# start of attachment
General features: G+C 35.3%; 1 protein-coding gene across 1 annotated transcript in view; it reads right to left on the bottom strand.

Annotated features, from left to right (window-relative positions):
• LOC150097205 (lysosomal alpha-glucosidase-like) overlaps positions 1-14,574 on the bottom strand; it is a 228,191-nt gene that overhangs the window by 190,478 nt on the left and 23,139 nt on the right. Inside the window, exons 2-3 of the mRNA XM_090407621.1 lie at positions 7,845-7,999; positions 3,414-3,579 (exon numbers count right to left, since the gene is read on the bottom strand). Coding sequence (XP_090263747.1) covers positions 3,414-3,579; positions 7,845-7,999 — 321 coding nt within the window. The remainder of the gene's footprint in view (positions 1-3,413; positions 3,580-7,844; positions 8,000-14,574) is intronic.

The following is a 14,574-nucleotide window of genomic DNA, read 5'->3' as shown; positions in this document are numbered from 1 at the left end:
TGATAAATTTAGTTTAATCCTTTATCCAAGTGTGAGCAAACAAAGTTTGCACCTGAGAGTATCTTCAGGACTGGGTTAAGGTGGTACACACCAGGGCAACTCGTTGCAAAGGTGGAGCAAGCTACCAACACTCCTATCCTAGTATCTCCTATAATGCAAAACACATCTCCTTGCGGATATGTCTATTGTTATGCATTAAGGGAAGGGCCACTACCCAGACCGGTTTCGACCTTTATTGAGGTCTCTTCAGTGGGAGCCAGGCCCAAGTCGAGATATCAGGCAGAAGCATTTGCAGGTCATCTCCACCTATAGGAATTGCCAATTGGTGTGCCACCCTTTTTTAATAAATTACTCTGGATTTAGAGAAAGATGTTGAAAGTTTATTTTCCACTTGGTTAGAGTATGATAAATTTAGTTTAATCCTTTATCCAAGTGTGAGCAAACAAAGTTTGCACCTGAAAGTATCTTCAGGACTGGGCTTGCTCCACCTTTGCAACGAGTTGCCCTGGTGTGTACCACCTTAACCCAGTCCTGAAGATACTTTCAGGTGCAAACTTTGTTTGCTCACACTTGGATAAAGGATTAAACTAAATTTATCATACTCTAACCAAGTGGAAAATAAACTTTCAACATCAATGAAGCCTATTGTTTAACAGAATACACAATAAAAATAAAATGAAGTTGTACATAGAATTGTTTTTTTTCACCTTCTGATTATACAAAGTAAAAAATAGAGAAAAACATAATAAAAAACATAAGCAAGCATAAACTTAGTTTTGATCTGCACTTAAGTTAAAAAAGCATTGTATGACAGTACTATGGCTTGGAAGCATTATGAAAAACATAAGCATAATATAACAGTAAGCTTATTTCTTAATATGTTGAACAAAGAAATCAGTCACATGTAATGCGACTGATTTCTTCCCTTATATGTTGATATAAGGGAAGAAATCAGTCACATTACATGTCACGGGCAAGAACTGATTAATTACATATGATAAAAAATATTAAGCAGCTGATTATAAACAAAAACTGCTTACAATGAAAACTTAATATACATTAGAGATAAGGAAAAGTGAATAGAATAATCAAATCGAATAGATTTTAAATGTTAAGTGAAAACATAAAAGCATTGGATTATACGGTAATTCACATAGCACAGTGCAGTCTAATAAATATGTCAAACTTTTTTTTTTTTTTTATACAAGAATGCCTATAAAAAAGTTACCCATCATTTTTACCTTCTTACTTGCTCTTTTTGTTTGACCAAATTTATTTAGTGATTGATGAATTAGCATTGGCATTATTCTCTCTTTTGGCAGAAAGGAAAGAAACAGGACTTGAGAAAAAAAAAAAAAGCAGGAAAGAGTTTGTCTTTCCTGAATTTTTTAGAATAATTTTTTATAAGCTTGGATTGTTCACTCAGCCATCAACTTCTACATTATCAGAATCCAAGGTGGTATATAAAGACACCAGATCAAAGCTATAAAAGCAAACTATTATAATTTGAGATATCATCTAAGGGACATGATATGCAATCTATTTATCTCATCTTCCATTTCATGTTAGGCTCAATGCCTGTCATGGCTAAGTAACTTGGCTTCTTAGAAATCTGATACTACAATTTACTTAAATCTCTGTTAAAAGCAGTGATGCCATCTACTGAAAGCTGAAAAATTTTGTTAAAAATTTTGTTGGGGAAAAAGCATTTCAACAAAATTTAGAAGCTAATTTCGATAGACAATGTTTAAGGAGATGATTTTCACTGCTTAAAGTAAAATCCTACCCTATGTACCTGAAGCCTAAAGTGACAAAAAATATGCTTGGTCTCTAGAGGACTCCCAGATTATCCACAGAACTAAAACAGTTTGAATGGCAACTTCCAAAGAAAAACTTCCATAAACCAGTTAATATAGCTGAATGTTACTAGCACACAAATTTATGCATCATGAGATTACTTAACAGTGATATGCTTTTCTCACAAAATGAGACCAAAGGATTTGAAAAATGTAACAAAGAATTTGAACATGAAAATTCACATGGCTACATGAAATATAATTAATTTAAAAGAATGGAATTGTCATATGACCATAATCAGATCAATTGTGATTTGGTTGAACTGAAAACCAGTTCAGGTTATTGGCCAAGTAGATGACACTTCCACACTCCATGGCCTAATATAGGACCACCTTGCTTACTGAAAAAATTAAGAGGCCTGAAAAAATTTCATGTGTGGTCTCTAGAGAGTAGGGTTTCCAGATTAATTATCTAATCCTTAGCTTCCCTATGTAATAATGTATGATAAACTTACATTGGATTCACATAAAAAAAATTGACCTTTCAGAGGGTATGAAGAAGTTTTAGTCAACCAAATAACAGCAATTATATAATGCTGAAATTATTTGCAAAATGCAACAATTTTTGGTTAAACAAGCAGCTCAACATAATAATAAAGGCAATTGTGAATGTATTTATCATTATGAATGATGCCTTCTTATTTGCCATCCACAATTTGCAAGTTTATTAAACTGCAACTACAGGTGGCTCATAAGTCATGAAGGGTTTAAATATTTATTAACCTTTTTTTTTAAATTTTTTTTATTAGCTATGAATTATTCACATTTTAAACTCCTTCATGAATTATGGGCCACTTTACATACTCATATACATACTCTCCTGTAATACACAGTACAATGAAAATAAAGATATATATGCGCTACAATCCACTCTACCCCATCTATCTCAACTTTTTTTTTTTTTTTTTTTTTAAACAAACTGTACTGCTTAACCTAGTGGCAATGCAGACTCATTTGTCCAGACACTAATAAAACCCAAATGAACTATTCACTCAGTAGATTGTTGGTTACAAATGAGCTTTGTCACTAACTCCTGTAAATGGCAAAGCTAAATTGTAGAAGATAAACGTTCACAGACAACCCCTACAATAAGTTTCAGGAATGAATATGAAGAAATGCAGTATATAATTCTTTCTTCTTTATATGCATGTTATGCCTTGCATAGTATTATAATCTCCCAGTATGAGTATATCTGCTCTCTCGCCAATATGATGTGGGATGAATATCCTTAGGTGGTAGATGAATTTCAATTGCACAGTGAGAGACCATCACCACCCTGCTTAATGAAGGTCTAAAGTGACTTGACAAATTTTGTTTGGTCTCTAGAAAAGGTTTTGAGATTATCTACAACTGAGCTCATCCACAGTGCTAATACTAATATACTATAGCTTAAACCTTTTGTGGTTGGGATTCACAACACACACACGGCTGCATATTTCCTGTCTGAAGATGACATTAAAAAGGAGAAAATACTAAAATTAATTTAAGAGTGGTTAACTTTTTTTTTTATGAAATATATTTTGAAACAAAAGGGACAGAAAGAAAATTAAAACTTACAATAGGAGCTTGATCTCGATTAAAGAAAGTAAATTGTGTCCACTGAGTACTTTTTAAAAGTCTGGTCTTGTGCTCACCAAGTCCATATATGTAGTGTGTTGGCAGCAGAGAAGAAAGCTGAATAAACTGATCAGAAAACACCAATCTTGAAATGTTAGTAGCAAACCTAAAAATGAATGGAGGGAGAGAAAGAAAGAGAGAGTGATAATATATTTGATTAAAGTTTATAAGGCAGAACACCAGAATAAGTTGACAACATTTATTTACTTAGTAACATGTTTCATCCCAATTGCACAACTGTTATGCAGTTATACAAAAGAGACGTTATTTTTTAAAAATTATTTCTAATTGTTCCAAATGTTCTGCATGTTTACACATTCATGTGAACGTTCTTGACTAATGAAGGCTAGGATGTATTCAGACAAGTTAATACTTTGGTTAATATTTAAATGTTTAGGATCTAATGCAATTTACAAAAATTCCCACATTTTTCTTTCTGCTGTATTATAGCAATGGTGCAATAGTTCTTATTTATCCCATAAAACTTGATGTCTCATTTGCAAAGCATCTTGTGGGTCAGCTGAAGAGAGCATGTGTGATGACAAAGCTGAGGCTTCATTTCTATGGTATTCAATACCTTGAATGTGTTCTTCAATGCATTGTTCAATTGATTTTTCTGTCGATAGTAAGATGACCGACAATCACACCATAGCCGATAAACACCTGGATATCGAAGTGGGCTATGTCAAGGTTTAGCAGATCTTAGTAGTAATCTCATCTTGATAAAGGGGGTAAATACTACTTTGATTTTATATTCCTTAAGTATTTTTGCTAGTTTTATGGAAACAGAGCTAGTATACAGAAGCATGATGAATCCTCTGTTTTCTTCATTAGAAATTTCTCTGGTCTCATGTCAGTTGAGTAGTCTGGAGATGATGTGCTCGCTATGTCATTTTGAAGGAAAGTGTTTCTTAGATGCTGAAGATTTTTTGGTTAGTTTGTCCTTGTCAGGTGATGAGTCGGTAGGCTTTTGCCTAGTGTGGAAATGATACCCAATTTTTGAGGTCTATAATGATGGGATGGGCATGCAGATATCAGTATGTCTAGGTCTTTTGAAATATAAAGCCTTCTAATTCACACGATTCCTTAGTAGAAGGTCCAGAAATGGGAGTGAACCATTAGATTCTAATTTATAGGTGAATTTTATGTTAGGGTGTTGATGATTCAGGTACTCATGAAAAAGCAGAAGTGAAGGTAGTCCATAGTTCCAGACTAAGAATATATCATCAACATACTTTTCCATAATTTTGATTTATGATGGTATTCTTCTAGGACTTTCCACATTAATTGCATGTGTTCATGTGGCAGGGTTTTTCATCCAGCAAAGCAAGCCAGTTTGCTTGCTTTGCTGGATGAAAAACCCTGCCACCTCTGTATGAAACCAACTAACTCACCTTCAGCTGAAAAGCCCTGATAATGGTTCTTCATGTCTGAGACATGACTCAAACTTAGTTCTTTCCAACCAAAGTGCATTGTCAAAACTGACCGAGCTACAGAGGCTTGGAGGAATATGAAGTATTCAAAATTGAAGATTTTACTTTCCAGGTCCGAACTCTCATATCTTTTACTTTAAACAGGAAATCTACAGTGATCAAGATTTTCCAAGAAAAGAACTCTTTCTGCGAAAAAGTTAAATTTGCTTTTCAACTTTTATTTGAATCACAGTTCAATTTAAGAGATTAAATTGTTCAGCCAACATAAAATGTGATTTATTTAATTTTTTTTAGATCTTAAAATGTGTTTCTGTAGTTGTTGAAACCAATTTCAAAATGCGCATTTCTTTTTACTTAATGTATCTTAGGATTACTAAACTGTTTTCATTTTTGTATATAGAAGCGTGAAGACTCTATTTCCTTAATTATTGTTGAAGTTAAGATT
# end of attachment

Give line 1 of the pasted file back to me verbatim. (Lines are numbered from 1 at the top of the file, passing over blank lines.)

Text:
General features: G+C 35.3%; 1 protein-coding gene across 1 annotated transcript in view; it reads right to left on the bottom strand.